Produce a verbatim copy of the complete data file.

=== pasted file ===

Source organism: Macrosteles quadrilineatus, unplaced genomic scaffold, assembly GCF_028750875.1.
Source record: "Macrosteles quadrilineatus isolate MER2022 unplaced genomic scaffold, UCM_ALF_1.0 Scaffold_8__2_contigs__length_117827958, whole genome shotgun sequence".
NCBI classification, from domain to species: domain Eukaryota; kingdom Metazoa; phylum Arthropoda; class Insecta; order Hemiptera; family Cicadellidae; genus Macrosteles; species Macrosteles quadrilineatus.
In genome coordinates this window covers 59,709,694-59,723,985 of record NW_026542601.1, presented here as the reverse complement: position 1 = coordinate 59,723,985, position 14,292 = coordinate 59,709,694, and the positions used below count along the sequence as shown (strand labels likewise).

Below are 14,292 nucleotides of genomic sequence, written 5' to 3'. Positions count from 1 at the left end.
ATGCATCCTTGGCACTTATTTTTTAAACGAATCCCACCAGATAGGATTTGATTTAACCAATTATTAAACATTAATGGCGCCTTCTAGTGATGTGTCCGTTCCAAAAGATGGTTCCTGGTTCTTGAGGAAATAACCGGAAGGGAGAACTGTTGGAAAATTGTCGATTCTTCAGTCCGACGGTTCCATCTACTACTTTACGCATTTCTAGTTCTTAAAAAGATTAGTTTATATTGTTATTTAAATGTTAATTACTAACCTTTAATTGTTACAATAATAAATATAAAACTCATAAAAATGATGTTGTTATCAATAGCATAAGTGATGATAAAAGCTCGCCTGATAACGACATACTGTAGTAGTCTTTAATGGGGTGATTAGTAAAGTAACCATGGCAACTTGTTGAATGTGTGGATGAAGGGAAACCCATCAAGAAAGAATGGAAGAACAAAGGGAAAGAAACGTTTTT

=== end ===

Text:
Source organism: Macrosteles quadrilineatus, unplaced genomic scaffold, assembly GCF_028750875.1.
Source record: "Macrosteles quadrilineatus isolate MER2022 unplaced genomic scaffold, UCM_ALF_1.0 Scaffold_8__2_contigs__length_117827958, whole genome shotgun sequence".
NCBI classification, from domain to species: domain Eukaryota; kingdom Metazoa; phylum Arthropoda; class Insecta; order Hemiptera; family Cicadellidae; genus Macrosteles; species Macrosteles quadrilineatus.
In genome coordinates this window covers 59,709,694-59,723,985 of record NW_026542601.1, presented here as the reverse complement: position 1 = coordinate 59,723,985, position 14,292 = coordinate 59,709,694, and the positions used below count along the sequence as shown (strand labels likewise).

Below are 14,292 nucleotides of genomic sequence, written 5' to 3'. Positions count from 1 at the left end.
ATGCATCCTTGGCACTTATTTTTTAAACGAATCCCACCAGATAGGATTTGATTTAACCAATTATTAAACATTAATGGCGCCTTCTAGTGATGTGTCCGTTCCAAAAGATGGTTCCTGGTTCTTGAGGAAATAACCGGAAGGGAGAACTGTTGGAAAATTGTCGATTCTTCAGTCCGACGGTTCCATCTACTACTTTACGCATTTCTAGTTCTTAAAAAGATTAGTTTATATTGTTATTTAAATGTTAATTACTAACCTTTAATTGTTACAATAATAAATATAAAACTCATAAAAATGATGTTGTTATCAATAGCATAAGTGATGATAAAAGCTCGCCTGATAACGACATACTGTAGTAGTCTTTAATGGGGTGATTAGTAAAGTAACCATGGCAACTTGTTGAATGTGTGGATGAAGGGAAACCCATCAAGAAAGAATGGAAGAACAAAGGGAAAGAAACGTTTTT